Jason Jordan in The Texas Lawbook: 'NDTX Judge Starr: A Famous Uncle, a Ragtop Beetle and a Career of Public Service'

February 08, 2021

Judge Brantley Starr’s appointment to serve as a federal district court judge in the Dallas Division of the Northern District of Texas is just the latest step in a legal career that exemplifies a deep commitment to public service. Having worked in many facets of Texas state government, on both sides of the bench, he brings a wealth of experience to his position in the federal judiciary.

Judge Starr recently took time out of his busy schedule to share some insights about his background, his career and his experiences so far on the bench. The wide-ranging discussion revealed that Judge Starr has a penchant not only for public service but also classic cars (he is the proud owner of a 1962 VW Ragtop Beetle), and he has fond memories of growing up in West Texas but is very much enjoying settling into the Dallas area.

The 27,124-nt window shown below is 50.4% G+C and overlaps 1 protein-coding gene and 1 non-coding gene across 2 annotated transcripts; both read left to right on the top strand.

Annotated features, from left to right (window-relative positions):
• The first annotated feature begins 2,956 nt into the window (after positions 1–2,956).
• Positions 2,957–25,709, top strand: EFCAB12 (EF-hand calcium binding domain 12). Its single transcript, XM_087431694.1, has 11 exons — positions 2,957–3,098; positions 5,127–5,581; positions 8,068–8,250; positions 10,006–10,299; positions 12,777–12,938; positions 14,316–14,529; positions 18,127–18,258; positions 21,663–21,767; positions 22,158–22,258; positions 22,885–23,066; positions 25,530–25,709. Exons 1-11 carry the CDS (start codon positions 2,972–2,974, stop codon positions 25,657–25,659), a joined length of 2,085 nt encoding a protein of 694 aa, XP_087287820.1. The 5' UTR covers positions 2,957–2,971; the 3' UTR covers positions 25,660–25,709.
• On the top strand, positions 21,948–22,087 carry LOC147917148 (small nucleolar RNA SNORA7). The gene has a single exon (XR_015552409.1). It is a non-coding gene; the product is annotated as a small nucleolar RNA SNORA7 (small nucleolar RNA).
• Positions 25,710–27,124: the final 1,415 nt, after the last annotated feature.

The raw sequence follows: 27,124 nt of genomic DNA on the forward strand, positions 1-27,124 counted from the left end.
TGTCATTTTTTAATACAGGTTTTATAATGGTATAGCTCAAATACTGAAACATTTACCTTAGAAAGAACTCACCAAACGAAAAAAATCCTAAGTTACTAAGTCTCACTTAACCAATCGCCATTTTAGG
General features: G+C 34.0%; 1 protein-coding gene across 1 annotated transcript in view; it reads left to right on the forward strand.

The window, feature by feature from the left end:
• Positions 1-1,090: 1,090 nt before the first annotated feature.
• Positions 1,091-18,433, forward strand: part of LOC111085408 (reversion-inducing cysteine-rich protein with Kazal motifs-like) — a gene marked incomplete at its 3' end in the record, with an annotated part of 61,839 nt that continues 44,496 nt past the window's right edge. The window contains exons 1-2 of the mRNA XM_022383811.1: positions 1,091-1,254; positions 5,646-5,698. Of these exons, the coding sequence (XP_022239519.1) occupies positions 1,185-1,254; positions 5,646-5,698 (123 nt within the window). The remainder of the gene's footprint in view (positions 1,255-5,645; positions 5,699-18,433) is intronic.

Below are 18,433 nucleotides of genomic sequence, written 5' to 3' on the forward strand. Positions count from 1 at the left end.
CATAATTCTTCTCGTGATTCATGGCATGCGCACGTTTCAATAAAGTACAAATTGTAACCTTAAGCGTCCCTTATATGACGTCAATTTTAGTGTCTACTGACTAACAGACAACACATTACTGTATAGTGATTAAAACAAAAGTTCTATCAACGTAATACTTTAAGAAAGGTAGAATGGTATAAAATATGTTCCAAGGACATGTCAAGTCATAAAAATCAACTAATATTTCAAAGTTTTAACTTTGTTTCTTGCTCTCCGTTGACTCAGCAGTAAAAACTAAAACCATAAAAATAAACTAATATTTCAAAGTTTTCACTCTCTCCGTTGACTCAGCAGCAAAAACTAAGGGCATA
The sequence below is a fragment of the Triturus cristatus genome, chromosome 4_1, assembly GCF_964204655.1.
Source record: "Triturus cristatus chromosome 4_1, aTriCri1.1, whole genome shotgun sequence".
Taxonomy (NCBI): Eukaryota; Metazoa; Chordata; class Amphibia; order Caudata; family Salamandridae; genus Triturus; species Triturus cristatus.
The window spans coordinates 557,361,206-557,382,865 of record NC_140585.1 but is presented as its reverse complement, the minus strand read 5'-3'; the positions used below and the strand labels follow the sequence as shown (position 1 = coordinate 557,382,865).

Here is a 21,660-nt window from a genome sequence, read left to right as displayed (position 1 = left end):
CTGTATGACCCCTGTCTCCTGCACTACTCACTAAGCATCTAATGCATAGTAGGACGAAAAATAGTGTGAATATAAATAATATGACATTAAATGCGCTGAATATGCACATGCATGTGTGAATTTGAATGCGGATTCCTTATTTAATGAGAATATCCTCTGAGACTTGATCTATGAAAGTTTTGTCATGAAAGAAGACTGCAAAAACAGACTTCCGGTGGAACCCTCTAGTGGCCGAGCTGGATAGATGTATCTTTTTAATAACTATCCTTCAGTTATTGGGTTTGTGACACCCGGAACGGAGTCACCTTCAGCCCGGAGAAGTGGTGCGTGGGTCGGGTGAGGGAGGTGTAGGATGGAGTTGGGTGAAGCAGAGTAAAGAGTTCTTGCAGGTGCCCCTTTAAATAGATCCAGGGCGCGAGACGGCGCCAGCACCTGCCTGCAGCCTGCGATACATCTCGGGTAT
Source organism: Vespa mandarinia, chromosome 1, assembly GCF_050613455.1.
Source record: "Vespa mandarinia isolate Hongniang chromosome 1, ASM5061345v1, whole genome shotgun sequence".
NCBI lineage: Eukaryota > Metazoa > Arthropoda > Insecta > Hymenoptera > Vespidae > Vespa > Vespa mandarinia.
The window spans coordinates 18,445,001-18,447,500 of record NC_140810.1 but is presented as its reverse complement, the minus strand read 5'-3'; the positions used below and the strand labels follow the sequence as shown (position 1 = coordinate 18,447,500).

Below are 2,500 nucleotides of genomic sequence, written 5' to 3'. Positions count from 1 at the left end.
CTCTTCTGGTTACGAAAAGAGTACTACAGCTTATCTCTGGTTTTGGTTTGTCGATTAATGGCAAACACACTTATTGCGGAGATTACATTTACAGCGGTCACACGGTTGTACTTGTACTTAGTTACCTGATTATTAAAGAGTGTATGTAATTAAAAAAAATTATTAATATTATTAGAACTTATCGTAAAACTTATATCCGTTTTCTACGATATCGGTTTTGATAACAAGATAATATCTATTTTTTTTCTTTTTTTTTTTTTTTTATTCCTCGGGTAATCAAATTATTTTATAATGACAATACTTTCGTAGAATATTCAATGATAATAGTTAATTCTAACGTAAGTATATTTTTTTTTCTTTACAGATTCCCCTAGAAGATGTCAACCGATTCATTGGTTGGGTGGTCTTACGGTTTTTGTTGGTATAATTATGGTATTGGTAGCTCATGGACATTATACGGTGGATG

Tips for Practice Before Judge Starr

With more than a year under his belt as a federal judge, Judge Starr has developed some pointers and practice tips that attorneys appearing in his court will likely benefit from knowing

For written submissions, keep in mind the following:

  • Do not stretch on the law. Judge Starr or his law clerks will identify overstatements or mischaracterizations, which take a significant toll on credibility with the court.
  • When written text is at issue, such as a contract or statutory provision, focus your arguments on the plain text. Recognize that the Fifth Circuit is a textualist court, and the Fifth Circuit is “grading” Judge Starr’s work.
  • Do not file unnecessary motions. For example, in most cases, a separate motion to strike evidence is not needed – simply state any objections in the briefing.

Judge Starr is open to scheduling oral arguments when appropriate and conducts those hearings much like an appellate argument. The movant will go first, followed by the respondent and then a brief reply argument. He does not impose strict time limits, but the parties should keep the arguments concise and be prepared to answer questions as he poses them.

Excerpted from The Texas Lawbook. To read the full article, click here. (Subscription required)

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